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fegorsch
Level 3

Setup loader determining x86 / x64 architecture

Hello everyone,


The short version:

We would like to have a setup launcher, which detects the processor bitness and launches the corresponding setup version.
Anyone with experience in this issue, or with best practice proposals on how to do this?


The long version:

I have created an InstallShield setup project, which outputs a x86 and a x64 release. Two different releases are necessary, because our setup installs drivers, and as you all know (or don't) only either the 32 or 64 bit version of DIFx can be loaded by a MSI setup. We want to distribute both setup versions on one disk in a "x86" and a "x64" folder.

So far no problem.

Now the complicated part: on this disk's root a setup loader should determine the processor architecture and start the corresponding "setup.exe" InstallShield bootstrapper in the correct subfolder.

The logic behind this is fairly easy: evaluate the PROCESSOR_ARCHITECTURE and eventually the PROCESSOR_ARCHITEW6432 environment variables and execute either ".\x86\setup.exe" or ".\x64\setup.exe".

Unfortunately the "executing" part is more complicated than I thought. First of all our setup needs to be run as an administrator. Now starting the setup.exe from the setup loader via WinAPI's CreateProcess() function in a small C++ application does not supply a possibility to eventually show a "run as administrator" dialog. At least not without utmost effort.

We also tried to create an InstallScript project, which just calls the MSI LaunchApp() function and then aborts. This also does not seem like a good solution. On the one hand this leads to showing the setup initialisation dialog twice (once for the setup loader, once for the real setup) and on the other hand involves in my eyes pretty dirty tinkering with the InstallShield project, as these don't seem to be made for such "trivial" tasks. Creating a setup.exe, which only runs ten lines of code and then exits, but has several dialogs, empty default components and so on compiled into, sounds very inefficient.

So for anyone who just read the long version: Are there people out there with experience or best practice solutions for this issue?


Thanks in advance for every answer,

Best regards, felix
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3 Replies
MSIYER
Level 8

Use a Win32 exe with a manifest with requireAdministrator attribute.
The other options are:
asInvoker
highestAvailable

The manifest is an xml file and can easily be found on the net.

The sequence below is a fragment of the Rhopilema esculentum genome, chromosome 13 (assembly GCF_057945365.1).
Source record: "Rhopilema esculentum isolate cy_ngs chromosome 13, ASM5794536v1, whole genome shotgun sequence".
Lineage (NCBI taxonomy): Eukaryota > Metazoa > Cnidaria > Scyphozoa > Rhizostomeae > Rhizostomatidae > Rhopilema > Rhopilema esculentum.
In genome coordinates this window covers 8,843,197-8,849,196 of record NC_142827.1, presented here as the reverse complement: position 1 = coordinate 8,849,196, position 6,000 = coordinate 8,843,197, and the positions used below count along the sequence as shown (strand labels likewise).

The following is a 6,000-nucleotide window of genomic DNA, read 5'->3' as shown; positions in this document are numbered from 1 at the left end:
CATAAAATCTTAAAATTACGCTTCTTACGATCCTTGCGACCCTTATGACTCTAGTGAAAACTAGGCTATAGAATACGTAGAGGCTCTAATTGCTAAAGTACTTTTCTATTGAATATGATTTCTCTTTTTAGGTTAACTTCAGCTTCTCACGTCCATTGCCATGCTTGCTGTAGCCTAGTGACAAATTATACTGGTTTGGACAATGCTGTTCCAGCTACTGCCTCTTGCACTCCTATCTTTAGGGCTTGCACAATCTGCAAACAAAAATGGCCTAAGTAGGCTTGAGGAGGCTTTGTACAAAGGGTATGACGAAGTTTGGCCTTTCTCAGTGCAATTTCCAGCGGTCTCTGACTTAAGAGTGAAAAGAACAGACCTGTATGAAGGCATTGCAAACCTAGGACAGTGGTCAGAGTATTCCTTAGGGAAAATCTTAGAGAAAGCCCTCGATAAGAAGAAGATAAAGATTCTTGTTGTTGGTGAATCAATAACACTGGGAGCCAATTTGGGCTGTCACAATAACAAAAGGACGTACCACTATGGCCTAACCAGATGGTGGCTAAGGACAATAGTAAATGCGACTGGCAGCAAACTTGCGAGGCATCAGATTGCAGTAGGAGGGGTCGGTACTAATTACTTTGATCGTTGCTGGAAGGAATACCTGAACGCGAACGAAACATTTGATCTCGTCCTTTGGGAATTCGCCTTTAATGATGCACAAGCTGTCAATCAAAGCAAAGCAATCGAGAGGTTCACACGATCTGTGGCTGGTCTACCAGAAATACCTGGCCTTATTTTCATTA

There is a wealth of info related to this on the net. Visual Studio offers various ways of including a manifest into the exe.

Once this is done, on Vista and later, the shield icon appears on the exe.

CreateProcess cannot be used to invoke any exe that needs admin privileges. But if the manifest is included, this can be done.

Without the manifest your only choices are:
ShellExecute() or ShellExecuteEx()

Also, to find if OS is 64-bit you need to use IsWow64Process().

Hope this helps...
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fegorsch
Level 3

Thanks for your reply, adding this to the manifest solved our problem.

We stuck to reading the environment variables, to detect the processor architecture, as IsWow64Process() is not available on Windows 2000, which we still want to support.

Although our bootstrapper worked now under Windows Vista and Windows 7 the Program Compatibility Assistant always brought up a "This program might not have been installed correctly" warning after aborting or finishing the setup. This is, because the PCA assumes that every executable containing the word "setup" leaves an entry in the progam list, which our bootstrapper doesn't of course.

To prevent this message for Windows 7 and Vista add to your manifest:



















Source: http://stackoverflow.com/questions/1577412/program-compatibility-assistant-thinks-my-app-is-an-installer


Regards, Felix
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MSIYER
Level 8

Glad to hear that you solved your problem.

Just a query:
Unfortunately the "executing" part is more complicated than I thought. First of all our setup needs to be run as an administrator. Now starting the setup.exe from the setup loader via WinAPI's CreateProcess() function in a small C++ application does not supply a possibility to eventually show a "run as administrator" dialog. At least not without utmost effort.

You posted the above lines and I thought you did not know about the manifest.

Thanks for your reply, adding this to the manifest solved our problem.

This line shows that you already knew about the manifest but needed the extra parameters for PCA.
In this case my post is inappropriate.
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